Adolescent Sleep Behavioral Interventions and Opportunities to Improve Cognitive Functioning: A Call for Action Improve Cognitive Functioning: A Call for Action
Sleep is related to cognitive functioning, learning, and brain development in the adolescent population. Recent research indicates a rise in the presence of chronic sleep disorders such as insomnia in adolescents, particularly following the COVID-19 pandemic. Therefore, research on the effectiveness of sleep interventions for adolescents is necessary to guide treatment in adolescents. The authors conducted a systematic review of literature examining research on outcomes of treatment interventions for insomnia on sleep quality and cognitive functioning in adolescents. Results indicate a dearth of research examining effectiveness of treatment in adolescents, particularly in relation to the impact of such treatment on cognitive functioning in adolescents. The following paper provides a brief overview of existing research on treatment of insomnia or related problems including initiating, maintaining and awaking for adolescent populations with a focus on improvement of cognitive functioning within this population. The authors discuss existing barriers to research, emphasize the need to expand sleep research to include cognitive functioning outcomes, and inform best practices for treatment in adolescents following COVID-19. Lastly, the authors propose a call to action encouraging more widespread recognition of the need for research in this area.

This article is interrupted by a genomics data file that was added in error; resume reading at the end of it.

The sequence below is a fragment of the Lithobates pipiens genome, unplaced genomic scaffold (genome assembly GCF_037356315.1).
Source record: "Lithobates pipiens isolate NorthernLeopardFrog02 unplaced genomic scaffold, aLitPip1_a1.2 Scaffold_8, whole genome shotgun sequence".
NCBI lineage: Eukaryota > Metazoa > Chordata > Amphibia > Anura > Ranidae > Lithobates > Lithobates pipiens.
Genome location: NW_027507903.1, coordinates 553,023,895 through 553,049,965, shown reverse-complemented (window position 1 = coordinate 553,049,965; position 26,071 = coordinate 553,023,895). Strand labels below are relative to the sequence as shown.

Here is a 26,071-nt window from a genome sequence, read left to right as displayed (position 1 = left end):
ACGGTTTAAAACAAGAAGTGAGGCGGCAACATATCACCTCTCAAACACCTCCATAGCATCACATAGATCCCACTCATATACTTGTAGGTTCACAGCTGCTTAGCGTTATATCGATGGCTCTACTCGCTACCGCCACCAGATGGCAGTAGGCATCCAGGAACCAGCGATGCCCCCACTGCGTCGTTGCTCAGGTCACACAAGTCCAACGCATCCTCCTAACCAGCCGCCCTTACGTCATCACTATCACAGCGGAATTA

Torres-Pagan, Leonell; Terepka, Angelica; Vaysman, Renata; Velez-Agosto, Nicole M.; Usseglio, John; and Shechter, Ari (2022) "Adolescent Sleep Behavioral Interventions and Opportunities to Improve Cognitive Functioning: A Call for Action," Journal of Applied Research on Children: Informing Policy for Children at Risk: Vol. 13: Iss. 1, Article 4. Available at: https://digitalcommons.library.tmc.edu/childrenatrisk/vol13/iss1/4
Creative Commons License
This work is licensed under a Creative Commons Attribution-NonCommercial-No Derivative Works 4.0 International License.
Journal of Applied Research on Children